Don't count on China: Gartner

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Market researcher Gartner has warned IT enterprises away from dependency on Chinese products and services if Sino-Japanese relations continue to crumble.

Market researcher Gartner has warned IT enterprises away from dependency on Chinese products and services if Sino-Japanese relations continue to crumble.

Gartner this week issued a report encouraging enterprises to reduce any dependency on products and services from north-east Asia. Pundits had warned of unstable relations between China and Japan for the foreseeable future, Gartner said.

Sino-Japanese relations hit the headlines in recent months with news of tension and civil unrest in China following Japan's refusal to concede responsibility for certain activities in World War II. Chinese commentators have accused Japan of trying to rewrite the history books and whitewash its own wartime actions.

Dion Wiggins, a director at Gartner Research, said some 95 percent of the largest 2000 companies in the world had "extensive" interests -- including investments and staff -- in China and Japan.

"Most large global companies will have to adjust their strategies and plans if the China-Japan situation remains volatile. For many companies, it is no longer ‘business as usual’ in north-east Asia," Wiggins said.

A large "disconnect" between the business and political relations of China and Japan could negatively affect commerce and trade in both countries and have an influence on commerce in many other parts of the world, he said.

"We believe that all IT-using and IT solution-providing enterprises globally need to reassess their business models, investments, trading partners and strategies for both Japan and China," Wiggins said.

IT companies should examine the causes, current status and potential trigger points in the relationship. All participants in the IT economy of northeast Asia should consider reducing their dependencies on supply of products and services from this region, he said.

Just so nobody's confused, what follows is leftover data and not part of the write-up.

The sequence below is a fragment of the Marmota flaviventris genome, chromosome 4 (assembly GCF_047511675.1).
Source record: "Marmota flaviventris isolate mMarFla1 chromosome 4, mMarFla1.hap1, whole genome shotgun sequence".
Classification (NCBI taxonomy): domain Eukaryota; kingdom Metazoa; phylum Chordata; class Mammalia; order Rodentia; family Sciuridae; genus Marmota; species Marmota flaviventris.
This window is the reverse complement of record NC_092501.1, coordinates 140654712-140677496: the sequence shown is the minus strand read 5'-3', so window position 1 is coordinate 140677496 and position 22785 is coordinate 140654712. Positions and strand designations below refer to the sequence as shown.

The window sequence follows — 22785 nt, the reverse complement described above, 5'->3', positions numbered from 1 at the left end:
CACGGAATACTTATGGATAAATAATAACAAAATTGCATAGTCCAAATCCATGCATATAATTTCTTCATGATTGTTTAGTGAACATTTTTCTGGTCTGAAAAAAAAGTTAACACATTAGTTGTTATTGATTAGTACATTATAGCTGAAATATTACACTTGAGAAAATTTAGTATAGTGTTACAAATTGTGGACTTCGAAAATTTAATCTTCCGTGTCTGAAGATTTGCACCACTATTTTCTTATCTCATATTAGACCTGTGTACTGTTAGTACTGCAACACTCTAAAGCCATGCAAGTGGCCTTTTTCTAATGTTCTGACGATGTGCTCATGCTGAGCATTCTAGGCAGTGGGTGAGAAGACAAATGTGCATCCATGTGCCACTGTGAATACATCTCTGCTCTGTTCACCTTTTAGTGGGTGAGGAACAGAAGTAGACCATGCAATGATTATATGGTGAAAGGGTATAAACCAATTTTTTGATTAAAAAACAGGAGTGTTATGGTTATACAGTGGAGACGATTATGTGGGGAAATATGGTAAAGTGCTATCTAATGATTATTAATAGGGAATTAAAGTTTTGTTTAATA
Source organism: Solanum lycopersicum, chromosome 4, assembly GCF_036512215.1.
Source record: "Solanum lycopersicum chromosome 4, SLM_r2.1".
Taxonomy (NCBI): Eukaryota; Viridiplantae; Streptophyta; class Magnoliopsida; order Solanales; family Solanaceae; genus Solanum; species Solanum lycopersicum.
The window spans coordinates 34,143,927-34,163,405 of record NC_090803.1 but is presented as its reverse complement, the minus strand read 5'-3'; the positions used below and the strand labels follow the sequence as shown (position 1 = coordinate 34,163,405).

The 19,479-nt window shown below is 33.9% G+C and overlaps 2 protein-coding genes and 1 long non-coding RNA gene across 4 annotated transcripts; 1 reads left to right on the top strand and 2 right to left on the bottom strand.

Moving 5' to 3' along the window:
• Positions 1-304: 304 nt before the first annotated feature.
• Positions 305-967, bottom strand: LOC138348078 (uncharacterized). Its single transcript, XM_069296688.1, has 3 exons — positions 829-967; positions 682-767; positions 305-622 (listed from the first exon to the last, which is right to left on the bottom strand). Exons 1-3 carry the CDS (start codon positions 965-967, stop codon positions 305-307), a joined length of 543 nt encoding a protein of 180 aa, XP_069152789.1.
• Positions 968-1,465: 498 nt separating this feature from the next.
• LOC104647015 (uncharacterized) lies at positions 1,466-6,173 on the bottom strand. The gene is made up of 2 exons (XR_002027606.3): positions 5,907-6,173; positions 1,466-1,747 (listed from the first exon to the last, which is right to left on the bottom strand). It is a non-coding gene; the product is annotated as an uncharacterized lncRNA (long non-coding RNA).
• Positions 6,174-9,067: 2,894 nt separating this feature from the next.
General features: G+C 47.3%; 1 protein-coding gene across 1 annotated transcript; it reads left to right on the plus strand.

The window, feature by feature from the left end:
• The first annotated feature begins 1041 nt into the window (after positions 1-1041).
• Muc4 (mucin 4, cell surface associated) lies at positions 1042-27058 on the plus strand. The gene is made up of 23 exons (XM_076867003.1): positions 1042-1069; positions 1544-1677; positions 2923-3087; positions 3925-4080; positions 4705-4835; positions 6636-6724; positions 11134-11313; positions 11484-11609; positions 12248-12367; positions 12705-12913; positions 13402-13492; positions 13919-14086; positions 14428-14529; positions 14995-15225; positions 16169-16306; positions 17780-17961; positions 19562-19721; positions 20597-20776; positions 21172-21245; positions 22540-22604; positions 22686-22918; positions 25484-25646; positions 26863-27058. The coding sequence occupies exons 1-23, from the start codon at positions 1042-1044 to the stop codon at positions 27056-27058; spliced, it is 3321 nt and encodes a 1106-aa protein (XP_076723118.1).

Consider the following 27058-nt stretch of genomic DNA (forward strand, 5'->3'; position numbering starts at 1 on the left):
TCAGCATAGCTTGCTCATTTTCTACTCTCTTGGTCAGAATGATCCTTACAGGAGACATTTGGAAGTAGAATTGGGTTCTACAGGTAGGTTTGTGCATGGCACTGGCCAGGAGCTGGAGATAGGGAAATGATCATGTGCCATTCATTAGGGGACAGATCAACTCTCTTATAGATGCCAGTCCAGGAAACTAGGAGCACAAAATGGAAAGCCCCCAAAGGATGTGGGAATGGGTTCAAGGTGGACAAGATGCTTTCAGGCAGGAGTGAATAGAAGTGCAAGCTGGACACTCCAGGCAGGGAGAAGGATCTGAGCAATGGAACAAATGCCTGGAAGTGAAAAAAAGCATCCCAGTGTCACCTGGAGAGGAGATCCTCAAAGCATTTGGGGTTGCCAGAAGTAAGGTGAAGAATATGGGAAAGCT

That also presented an opportunity for some other companies to offer alternatives, he added.

Gartner said escalating tensions between the two countries could spread to Hong Kong, places such as Korea that have their own issues with Japan, and other nations with strong links to China.  That "extreme outcome" could hasten the onset of a global recession, it said.

That impact would also kill initiatives on joint standards, in areas such as fourth generation mobile networks, RFID, open source software and next-generation internet, it added.

"In this scenario, Japanese technology firms will reduce their commitment to the Chinese market, with many ultimately withdrawing completely," Gartner said.

"India, actively supported currently by the Japanese government, would become Japan’s new base for low-cost manufacturing. Chinese industry will suffer as its source of leading-edge technology dries up amid continuing export restrictions from the US and Europe."

IT firms from North America, Europe and elsewhere in Asia could acquire Japanese assets at attractive prices but others would steer clear and divert sourcing away from an unstable region, Gartner said.

A medium-severity scenario would involve uncertainty and volatility with a broad business impact. China and Japan would become biased against each other's products, Gartner said.

"Chinese IT service and software firms will reduce their Japanese business initiatives. As they refocus on North America and Europe, these Chinese firms will meet more direct competition from established global IT service firms, particularly those from India," Gartner said.

Economic growth in both countries would suffer, with the shock enough to drive Japan into recession and perhaps act as a catalyst for business and government reform. China surpassed the United States as Japan’s largest trading partner in 2004, with trade between China and Japan increasing more than 30 percent to US$213 billion, Gartner said.

"Both nations are each others’ second-most-important export market after the US," it said.

However, Gartner believed the impact might be restricted primarily to Chinese and Japanese companies. Japanese companies that have temporarily frozen investment might resume most activities, but with greater due diligence and an increased focus on disaster recovery planning and risk management, Gartner said.

"Chinese antipathy will cause Japanese organisations to be more interested in offshore IT and business process service providers elsewhere in the region, such as the Philippines, Vietnam, Thailand, Malaysia and Australia, that are positioned to meet their needs," Gartner said.


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